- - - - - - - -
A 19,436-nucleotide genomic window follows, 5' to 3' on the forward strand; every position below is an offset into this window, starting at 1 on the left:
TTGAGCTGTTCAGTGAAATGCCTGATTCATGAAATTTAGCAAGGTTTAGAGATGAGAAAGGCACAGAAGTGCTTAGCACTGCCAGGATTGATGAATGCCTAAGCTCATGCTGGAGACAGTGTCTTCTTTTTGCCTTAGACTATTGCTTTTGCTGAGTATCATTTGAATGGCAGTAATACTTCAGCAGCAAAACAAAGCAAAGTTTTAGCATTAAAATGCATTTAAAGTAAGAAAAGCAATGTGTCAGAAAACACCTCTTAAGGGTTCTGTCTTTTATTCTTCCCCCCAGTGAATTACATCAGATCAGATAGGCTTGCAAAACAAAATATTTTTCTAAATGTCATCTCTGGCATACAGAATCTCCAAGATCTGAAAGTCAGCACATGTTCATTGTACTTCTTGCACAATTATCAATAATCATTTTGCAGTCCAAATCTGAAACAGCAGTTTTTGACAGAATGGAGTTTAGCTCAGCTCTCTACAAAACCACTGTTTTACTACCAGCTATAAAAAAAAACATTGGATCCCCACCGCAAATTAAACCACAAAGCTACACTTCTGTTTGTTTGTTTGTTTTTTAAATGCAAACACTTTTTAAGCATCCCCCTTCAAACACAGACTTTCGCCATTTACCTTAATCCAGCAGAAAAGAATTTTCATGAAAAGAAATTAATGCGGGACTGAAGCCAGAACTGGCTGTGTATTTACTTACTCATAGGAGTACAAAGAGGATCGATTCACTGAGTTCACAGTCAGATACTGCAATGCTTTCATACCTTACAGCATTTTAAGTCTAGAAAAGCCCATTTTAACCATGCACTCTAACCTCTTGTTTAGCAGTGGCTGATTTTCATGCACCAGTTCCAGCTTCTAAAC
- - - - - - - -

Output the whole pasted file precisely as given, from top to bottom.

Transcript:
A 19,436-nucleotide genomic window follows, 5' to 3' on the forward strand; every position below is an offset into this window, starting at 1 on the left:
TTGAGCTGTTCAGTGAAATGCCTGATTCATGAAATTTAGCAAGGTTTAGAGATGAGAAAGGCACAGAAGTGCTTAGCACTGCCAGGATTGATGAATGCCTAAGCTCATGCTGGAGACAGTGTCTTCTTTTTGCCTTAGACTATTGCTTTTGCTGAGTATCATTTGAATGGCAGTAATACTTCAGCAGCAAAACAAAGCAAAGTTTTAGCATTAAAATGCATTTAAAGTAAGAAAAGCAATGTGTCAGAAAACACCTCTTAAGGGTTCTGTCTTTTATTCTTCCCCCCAGTGAATTACATCAGATCAGATAGGCTTGCAAAACAAAATATTTTTCTAAATGTCATCTCTGGCATACAGAATCTCCAAGATCTGAAAGTCAGCACATGTTCATTGTACTTCTTGCACAATTATCAATAATCATTTTGCAGTCCAAATCTGAAACAGCAGTTTTTGACAGAATGGAGTTTAGCTCAGCTCTCTACAAAACCACTGTTTTACTACCAGCTATAAAAAAAAACATTGGATCCCCACCGCAAATTAAACCACAAAGCTACACTTCTGTTTGTTTGTTTGTTTTTTAAATGCAAACACTTTTTAAGCATCCCCCTTCAAACACAGACTTTCGCCATTTACCTTAATCCAGCAGAAAAGAATTTTCATGAAAAGAAATTAATGCGGGACTGAAGCCAGAACTGGCTGTGTATTTACTTACTCATAGGAGTACAAAGAGGATCGATTCACTGAGTTCACAGTCAGATACTGCAATGCTTTCATACCTTACAGCATTTTAAGTCTAGAAAAGCCCATTTTAACCATGCACTCTAACCTCTTGTTTAGCAGTGGCTGATTTTCATGCACCAGTTCCAGCTTCTAAAC